Gerard Mortier is a prominent figure in the Opera world; he was Director of the Théâtre de la Monnaie in Brussels, the Salzburg Festival and the Opéra National de Paris. He died on Sunday the 9th of March 2014 after fighting cancer.
Gerard Mortier was born on the 25th of November 1943 in Ghent, Belgium. He obtained a PhD in Law, as well as an undergraduate degree in Communication Science, from Ghent University. Passionate about opera, he began his professional career as assistant to the director of the Festival of Flanders. In 1970 he published a pamphlet in which he described the Royal Opera of Ghent as a “Flemish cultural scandal” and called for the formation of the Flanders Opera.
Gerard Mortier left Flanders in 1972 and moved to Germany where he directed the Dusseldorf Opera (from 1972 to 1973), the Hamburg Opera (from 1973 to 1977) and the Frankfurt Opera (from 1977 to 1979). After a short stint in Paris, managing a project at the Opéra de Paris with Hugues Gall and Rolf Liebermann, he took over the running of the Théâtre de la Monnaie in Brussels. Whilst there he made Sylvain Cambreling Musical Director and put on productions by Luc Bondy and Patrice Chéreau. Before his arrival la Monnaie was mainly devoted to ballet and the shift of focus, to include more opera, caused friction between Mortier and choreographer Maurice Béjart, who saw that Mortier’s funding was slashed then left Belgium in 1987.
Spurred by his time as Director of la Monnaie, Mortier left Brussels in 1992 and took over the running of the Salzburg Festival, a role that he held until 2001. As Festival Director he developed a new subscription system, to encourage the public to discover less well-known works and contemporary music.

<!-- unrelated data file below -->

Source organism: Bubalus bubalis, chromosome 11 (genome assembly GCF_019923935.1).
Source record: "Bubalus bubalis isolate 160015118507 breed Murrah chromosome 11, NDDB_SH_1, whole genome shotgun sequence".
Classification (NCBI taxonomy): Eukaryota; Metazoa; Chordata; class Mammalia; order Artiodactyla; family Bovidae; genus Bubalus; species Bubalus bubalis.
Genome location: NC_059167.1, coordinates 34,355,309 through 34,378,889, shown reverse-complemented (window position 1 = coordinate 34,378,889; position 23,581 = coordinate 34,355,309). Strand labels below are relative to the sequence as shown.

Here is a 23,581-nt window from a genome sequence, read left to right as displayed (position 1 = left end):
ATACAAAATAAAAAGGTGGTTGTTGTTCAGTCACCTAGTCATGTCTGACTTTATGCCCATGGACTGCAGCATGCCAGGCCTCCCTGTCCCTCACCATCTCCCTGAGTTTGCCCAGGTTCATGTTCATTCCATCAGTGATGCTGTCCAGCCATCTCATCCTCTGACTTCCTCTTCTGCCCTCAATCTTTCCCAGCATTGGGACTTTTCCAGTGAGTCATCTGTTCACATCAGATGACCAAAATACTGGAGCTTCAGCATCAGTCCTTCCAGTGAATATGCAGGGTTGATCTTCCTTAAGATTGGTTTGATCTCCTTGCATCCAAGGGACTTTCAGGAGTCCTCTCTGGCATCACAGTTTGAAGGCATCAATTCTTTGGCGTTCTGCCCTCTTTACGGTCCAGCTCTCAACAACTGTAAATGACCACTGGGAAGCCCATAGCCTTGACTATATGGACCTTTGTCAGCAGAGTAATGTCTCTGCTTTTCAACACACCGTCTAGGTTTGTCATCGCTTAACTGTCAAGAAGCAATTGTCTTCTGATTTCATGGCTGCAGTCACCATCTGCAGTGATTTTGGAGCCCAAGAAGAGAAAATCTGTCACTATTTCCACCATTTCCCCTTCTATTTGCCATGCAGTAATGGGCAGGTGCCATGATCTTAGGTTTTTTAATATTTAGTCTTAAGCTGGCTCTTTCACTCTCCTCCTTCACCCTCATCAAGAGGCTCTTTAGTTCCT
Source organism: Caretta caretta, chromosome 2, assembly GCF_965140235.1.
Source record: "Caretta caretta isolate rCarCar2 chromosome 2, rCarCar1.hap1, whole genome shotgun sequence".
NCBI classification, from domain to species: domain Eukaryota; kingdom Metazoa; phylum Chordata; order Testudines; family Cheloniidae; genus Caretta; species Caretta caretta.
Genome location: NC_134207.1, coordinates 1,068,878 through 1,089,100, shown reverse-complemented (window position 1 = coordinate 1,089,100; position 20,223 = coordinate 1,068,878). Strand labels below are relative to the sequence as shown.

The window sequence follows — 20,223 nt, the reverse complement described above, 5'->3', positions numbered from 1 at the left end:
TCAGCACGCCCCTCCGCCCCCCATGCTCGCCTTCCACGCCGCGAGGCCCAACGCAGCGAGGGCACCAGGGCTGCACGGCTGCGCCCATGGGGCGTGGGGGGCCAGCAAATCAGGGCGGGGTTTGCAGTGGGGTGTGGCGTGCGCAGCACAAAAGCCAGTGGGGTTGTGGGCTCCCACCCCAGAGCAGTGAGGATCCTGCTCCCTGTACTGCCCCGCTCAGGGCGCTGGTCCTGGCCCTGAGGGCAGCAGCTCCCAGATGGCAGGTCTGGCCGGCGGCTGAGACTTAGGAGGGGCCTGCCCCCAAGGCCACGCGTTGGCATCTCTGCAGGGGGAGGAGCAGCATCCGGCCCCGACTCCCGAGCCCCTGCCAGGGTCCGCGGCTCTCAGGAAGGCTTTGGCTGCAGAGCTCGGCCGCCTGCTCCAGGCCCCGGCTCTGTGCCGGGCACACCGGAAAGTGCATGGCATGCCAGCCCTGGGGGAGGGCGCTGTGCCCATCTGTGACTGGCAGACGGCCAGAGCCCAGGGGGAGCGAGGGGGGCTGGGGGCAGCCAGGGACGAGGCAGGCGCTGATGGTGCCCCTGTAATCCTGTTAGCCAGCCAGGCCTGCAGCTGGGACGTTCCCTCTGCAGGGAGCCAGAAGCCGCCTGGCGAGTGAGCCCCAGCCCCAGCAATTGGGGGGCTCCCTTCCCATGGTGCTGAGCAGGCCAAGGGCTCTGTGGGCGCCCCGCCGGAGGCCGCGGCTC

In 2004 Gerard Mortier took over from Hugues Call as the head of the Opéra National de Paris. He hoped to put on more new productions and to invite more guest conductors. During his first season his programme included a new production of Saint François d’Assise, productions by Olivier Messiaen and Katia Kabanov, as well as Janacek’s De la maison des morts, Handel’s Hercules, Mozart’s The Magic Flute and La Clemenza di Tito, Monteverdi’s The Coronation of Poppaea, Wagner’s Tristan and Isolde, and Strauss’ Elektra.
In 2007, he was appointed as Director of the New York City Opera but left the post before he was due to take office in 2009. He instead began to manage the Teatro Real in Madrid. In 2013 he announced to the press that he had cancer and put forward a list of suggestions for his successor. The institution rejected this list and Mortier was moved from his position as Director to that of Musical Advisor.
Gerard Mortier died on the 9th of March 2014 after a battle with cancer. Just a few days after his death a prize was created in his honour.